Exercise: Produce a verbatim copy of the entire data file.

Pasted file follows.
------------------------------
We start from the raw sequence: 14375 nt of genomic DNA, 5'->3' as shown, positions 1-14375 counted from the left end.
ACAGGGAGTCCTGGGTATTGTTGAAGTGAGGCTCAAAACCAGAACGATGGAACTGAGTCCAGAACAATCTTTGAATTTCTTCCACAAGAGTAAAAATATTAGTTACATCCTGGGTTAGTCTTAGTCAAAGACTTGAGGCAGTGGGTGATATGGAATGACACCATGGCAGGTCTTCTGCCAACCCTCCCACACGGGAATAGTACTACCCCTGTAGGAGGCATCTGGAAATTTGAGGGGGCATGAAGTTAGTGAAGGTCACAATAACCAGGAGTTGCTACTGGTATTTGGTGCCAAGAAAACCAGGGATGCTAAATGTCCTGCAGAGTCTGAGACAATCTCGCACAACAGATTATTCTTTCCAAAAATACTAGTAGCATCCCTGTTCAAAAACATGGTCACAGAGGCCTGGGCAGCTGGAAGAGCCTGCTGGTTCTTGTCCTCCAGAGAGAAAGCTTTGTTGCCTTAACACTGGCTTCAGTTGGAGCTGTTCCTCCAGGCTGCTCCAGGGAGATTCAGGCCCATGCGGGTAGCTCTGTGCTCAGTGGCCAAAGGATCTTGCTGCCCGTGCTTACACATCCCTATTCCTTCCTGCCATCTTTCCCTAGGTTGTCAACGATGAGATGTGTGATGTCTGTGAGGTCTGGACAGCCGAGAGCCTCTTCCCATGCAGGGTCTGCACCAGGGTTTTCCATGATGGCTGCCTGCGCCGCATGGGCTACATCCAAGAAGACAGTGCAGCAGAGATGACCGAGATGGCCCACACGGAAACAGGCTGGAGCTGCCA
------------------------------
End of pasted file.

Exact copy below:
We start from the raw sequence: 14375 nt of genomic DNA, 5'->3' as shown, positions 1-14375 counted from the left end.
ACAGGGAGTCCTGGGTATTGTTGAAGTGAGGCTCAAAACCAGAACGATGGAACTGAGTCCAGAACAATCTTTGAATTTCTTCCACAAGAGTAAAAATATTAGTTACATCCTGGGTTAGTCTTAGTCAAAGACTTGAGGCAGTGGGTGATATGGAATGACACCATGGCAGGTCTTCTGCCAACCCTCCCACACGGGAATAGTACTACCCCTGTAGGAGGCATCTGGAAATTTGAGGGGGCATGAAGTTAGTGAAGGTCACAATAACCAGGAGTTGCTACTGGTATTTGGTGCCAAGAAAACCAGGGATGCTAAATGTCCTGCAGAGTCTGAGACAATCTCGCACAACAGATTATTCTTTCCAAAAATACTAGTAGCATCCCTGTTCAAAAACATGGTCACAGAGGCCTGGGCAGCTGGAAGAGCCTGCTGGTTCTTGTCCTCCAGAGAGAAAGCTTTGTTGCCTTAACACTGGCTTCAGTTGGAGCTGTTCCTCCAGGCTGCTCCAGGGAGATTCAGGCCCATGCGGGTAGCTCTGTGCTCAGTGGCCAAAGGATCTTGCTGCCCGTGCTTACACATCCCTATTCCTTCCTGCCATCTTTCCCTAGGTTGTCAACGATGAGATGTGTGATGTCTGTGAGGTCTGGACAGCCGAGAGCCTCTTCCCATGCAGGGTCTGCACCAGGGTTTTCCATGATGGCTGCCTGCGCCGCATGGGCTACATCCAAGAAGACAGTGCAGCAGAGATGACCGAGATGGCCCACACGGAAACAGGCTGGAGCTGCCA